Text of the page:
Greetings! Here are the first 4 of 7 very cool manatee facts for you. And since it’s now early December, the ten percent of us who love to travel on adventures are all back in the place we call home – warm and sunny Florida!
- Florida Manatees can swim as far north as Cape Cod, Massachusetts I sure can attest to that! I documented my summer adventure from Blue Spring State Park in Orange City, Florida all the way up to Cape Cod, Massachusetts in my first Kobee Manatee book. Then in 2009, the Florida Fish and Wildlife Conservation Commission had to rescue one of my manatee buddies from the rapidly cooling waters off the Jersey Shore. He like I, was heading south from Cape Cod back to home sweet home in Florida. However his southbound journey was cut short because the Mid-Atlantic waters were getting very cold…very fast! He needed to be airlifted to Florida.
2. Manatees Swim near Power Plant Outflows to keep Warm
Since manatees are warm-blooded marine mammals, we need warm water. Even though we look fat, we have no continuous layer of blubber to keep us warm. So when the water temperature drops below 68 degrees Fahrenheit, we find warmer water! Mr. Andy Garrett of the Florida Fish and Wildlife Commission states, “60 percent of manatees now spend their winters clustered around power plant outflows.” A good example here would be Tampa Electric’s Manatee Viewing Center located in Apollo Beach, Florida. Here’s their link … http://www.tampaelectric.com/company/mvc/ The rest of us swim in Florida’s naturally warm spring waters, such as Blue Spring State Park. Here’s their link … http://www.savethemanatee.org/savethemanateecam.html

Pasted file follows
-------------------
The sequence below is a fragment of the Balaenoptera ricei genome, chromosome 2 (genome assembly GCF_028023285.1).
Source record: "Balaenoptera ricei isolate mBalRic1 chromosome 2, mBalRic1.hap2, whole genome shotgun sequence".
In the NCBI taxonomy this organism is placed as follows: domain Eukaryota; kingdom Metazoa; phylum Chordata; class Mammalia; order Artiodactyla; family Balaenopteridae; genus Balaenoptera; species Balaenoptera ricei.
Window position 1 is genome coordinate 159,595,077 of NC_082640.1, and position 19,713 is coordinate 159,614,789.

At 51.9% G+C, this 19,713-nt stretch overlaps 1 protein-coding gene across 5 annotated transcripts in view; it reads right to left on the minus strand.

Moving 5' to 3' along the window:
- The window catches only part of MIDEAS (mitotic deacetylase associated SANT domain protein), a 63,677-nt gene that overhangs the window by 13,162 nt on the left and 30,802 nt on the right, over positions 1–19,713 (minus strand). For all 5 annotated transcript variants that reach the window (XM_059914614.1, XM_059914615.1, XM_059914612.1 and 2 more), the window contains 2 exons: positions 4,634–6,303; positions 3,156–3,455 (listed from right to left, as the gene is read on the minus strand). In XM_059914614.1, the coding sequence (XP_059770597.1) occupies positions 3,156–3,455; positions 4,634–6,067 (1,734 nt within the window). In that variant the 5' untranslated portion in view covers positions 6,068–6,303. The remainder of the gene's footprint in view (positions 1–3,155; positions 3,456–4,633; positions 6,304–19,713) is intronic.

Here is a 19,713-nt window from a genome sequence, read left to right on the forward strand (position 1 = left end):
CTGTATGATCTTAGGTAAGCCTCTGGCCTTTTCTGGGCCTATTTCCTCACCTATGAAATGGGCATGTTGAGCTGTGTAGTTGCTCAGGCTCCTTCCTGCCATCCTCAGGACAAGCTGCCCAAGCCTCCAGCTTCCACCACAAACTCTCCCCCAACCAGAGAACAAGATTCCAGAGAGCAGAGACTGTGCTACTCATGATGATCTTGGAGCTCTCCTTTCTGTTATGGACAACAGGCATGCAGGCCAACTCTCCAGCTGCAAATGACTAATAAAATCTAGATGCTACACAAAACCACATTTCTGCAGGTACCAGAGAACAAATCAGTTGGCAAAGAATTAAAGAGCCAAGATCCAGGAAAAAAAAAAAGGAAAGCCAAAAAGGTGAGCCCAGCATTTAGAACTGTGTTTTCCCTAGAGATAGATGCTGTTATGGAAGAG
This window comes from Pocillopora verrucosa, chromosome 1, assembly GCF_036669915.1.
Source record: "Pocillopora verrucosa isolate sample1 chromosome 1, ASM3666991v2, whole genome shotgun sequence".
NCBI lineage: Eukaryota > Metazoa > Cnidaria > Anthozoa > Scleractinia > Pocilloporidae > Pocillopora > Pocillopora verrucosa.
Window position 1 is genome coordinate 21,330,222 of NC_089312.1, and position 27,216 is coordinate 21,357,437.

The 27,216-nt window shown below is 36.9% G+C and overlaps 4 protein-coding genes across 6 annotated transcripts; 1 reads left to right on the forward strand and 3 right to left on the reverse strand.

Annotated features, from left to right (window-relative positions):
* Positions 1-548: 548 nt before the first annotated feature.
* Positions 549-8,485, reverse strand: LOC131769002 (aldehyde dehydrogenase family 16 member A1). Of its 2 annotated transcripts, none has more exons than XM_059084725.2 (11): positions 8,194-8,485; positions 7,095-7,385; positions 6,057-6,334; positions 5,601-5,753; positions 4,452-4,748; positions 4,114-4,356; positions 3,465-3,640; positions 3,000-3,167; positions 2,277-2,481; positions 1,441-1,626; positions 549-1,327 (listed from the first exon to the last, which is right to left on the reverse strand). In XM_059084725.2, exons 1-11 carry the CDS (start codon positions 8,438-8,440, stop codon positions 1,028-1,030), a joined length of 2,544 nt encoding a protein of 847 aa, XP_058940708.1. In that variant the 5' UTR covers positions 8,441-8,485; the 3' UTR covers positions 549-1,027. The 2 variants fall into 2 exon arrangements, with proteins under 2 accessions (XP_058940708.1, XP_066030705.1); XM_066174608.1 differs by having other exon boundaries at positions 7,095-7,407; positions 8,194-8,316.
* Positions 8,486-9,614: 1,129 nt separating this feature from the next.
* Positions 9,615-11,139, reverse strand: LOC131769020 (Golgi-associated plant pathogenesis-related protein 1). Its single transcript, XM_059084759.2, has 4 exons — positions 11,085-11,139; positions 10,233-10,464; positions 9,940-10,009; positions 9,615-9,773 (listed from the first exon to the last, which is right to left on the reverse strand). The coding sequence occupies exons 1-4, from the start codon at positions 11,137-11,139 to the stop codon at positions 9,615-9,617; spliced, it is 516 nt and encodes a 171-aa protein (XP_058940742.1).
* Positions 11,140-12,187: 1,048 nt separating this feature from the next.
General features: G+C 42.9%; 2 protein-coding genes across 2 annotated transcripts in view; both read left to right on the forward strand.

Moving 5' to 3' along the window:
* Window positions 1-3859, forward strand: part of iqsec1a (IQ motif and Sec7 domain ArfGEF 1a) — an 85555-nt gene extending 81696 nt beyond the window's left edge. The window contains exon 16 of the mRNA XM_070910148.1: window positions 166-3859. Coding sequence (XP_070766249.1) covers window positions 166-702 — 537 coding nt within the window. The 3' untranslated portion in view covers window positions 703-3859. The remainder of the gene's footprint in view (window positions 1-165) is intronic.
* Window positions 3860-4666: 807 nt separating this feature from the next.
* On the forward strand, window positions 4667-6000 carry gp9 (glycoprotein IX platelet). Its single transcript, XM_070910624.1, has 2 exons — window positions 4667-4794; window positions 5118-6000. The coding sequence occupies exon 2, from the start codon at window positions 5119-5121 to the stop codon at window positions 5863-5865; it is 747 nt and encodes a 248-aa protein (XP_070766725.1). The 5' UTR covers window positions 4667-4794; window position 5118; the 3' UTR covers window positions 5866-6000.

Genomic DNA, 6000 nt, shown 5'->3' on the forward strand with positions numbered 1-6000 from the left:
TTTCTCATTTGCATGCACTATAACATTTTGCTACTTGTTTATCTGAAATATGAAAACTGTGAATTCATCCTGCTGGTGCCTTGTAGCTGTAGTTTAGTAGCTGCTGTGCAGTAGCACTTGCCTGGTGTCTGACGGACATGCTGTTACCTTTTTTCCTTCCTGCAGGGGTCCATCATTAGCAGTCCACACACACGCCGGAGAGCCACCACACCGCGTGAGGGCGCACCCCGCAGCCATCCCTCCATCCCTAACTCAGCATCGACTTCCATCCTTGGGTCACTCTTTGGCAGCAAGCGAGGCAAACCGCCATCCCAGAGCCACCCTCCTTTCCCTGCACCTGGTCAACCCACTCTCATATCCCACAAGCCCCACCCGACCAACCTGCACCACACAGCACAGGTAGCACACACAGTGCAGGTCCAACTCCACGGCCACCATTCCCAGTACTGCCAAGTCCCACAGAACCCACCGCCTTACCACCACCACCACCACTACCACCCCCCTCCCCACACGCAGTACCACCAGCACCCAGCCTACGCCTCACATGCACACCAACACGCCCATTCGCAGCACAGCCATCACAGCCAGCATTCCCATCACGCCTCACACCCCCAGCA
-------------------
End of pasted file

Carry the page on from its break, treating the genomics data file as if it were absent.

3. Alligators Always Yield to Manatees!
It’s true – alligators will always give us manatees the right of way! Mr. Patrick Rose, Executive Director of the Save the Manatee Club explains, “Even the big 12-foot alligator will give way to the manatee.” It’s simple – we’ll swim up to alligators is in our way, then bump or nudge them to move!
4. Did you Know Elephants are the Manatee’s Closest Relative?
It’s true! Of course through thousands of years, we still have our very own unique evolutionary traits such as living in warm tropical waters, two flippers and a paddle-shaped tail. However, it is the elephant living on dry land that is our closest relative and here’s why…
- Manatees have three or four nails at the end of our flippers similar to the elephant’s toenails.
- Manatees also use our prehensile upper lips (a small version of the elephant’s trunk) so we can grasp and put food in our mouths. Mr. Patrick Rose explains, “It’s like two little hands in the upper lip on each side.”
In my next blog, I’ll talk about 3 more extraordinary facts on manatees!
~ Kobee Manatee